Learning from the durable and fire-, heat, and cold-resistant adobe buildings of Taos and Santa Fe, brothers William and Charles Bent and their partner, Ceran St. Vrain, imported Mexican artisans to construct an adobe trading fort. They used local clay, mixing in straw and lamb's wool to help hold together their mud fortress on the north bank of the Arkansas River, then the boundary between the United States and Mexico. Like the original, this 1976 replica has catercorner towers with cannon slits. Bent's Fort was the largest of all the fur trade posts, measuring about 130 by 180 feet with walls 2 feet thick and 15 feet high. The heavy planks of the main gate were covered in sheet iron, with a tower above and double doors so that traders could deal through a wicket. Cactus planted atop the adobe walls also reinforced security. Inside, the courtyard is flanked by 38 rooms, with shed roofs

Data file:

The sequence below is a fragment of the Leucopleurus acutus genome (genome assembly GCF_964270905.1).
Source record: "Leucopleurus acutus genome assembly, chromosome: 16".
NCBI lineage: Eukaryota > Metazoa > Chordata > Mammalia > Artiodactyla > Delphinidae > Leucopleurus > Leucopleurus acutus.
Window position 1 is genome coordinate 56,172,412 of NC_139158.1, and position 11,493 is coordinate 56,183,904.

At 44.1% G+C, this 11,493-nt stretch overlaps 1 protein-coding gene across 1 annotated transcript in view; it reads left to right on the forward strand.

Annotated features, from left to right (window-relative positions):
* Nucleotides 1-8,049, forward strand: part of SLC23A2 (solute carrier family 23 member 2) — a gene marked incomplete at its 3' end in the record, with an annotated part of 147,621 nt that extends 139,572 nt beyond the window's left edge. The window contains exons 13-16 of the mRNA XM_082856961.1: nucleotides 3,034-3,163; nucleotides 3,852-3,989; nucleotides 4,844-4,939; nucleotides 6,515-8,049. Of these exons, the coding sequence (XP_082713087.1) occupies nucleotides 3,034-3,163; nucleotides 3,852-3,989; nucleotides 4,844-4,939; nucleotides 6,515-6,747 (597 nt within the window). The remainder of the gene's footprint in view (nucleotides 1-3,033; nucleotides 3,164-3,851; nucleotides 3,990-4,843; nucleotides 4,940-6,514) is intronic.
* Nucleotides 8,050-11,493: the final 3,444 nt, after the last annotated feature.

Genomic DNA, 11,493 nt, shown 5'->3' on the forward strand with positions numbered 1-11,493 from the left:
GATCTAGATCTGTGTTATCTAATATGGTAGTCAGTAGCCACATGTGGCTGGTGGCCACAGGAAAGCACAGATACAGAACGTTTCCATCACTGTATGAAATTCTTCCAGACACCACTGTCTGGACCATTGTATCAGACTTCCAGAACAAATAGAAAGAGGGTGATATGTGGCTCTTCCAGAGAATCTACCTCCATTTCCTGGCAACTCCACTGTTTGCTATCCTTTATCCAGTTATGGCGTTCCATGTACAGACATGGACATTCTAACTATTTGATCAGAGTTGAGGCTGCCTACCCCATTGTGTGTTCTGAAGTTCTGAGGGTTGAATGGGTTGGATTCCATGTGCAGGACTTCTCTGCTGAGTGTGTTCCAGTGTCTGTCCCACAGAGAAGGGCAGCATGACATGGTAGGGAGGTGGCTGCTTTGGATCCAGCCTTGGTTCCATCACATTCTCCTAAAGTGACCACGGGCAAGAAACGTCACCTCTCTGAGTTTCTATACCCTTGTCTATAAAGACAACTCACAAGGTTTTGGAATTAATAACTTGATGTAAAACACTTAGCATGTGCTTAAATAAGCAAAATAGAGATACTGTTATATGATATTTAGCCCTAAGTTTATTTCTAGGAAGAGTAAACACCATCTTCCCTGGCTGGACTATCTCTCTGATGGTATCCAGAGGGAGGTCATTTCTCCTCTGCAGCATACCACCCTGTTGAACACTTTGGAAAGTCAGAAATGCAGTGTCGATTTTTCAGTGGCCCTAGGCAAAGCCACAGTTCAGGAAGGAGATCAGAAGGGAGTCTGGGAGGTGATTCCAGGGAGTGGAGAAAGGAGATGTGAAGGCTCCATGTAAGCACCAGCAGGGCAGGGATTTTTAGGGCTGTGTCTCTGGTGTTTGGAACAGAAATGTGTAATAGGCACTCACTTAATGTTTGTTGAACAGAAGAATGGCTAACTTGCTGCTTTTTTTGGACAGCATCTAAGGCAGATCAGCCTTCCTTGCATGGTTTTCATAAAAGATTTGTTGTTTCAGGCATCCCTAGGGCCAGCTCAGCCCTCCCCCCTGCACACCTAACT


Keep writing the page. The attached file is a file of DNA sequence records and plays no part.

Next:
William Bent married a Cheyenne, Owl Woman, an alliance that fostered trade with her tribe. Apache, Arapaho, Comanche, Kiowa, and other Plains tribes also traded at Bent's Fort, exchanging buffalo robes, beaver pelts, and deer hides for goods from St. Louis. The fort also attracted French coureurs du bois and traders from Mexico. As many as 100 men worked at the fort during its 1840s heyday, when it boasted such refinements as an ice-house and a roof-top billiard room.
Bent's Fort helped shape the American Southwest in several ways. The Bents introduced ranching and farming to southeastern Colorado and replaced heavy Conestoga wagons with light Studebakers in the Santa Fe Trail trade. Little but foundations of the first fort remained by the 1970s, when the National Park Service began reconstruction in what had become a cornfield. Drawings by Captain James Abert, a U.S. Army engineer, and archaeological research guided the $3 million reconstruction. Living history exhibits and staff storytellers breathe life into this replica of the most celebrated adobe fort of the American Southwest.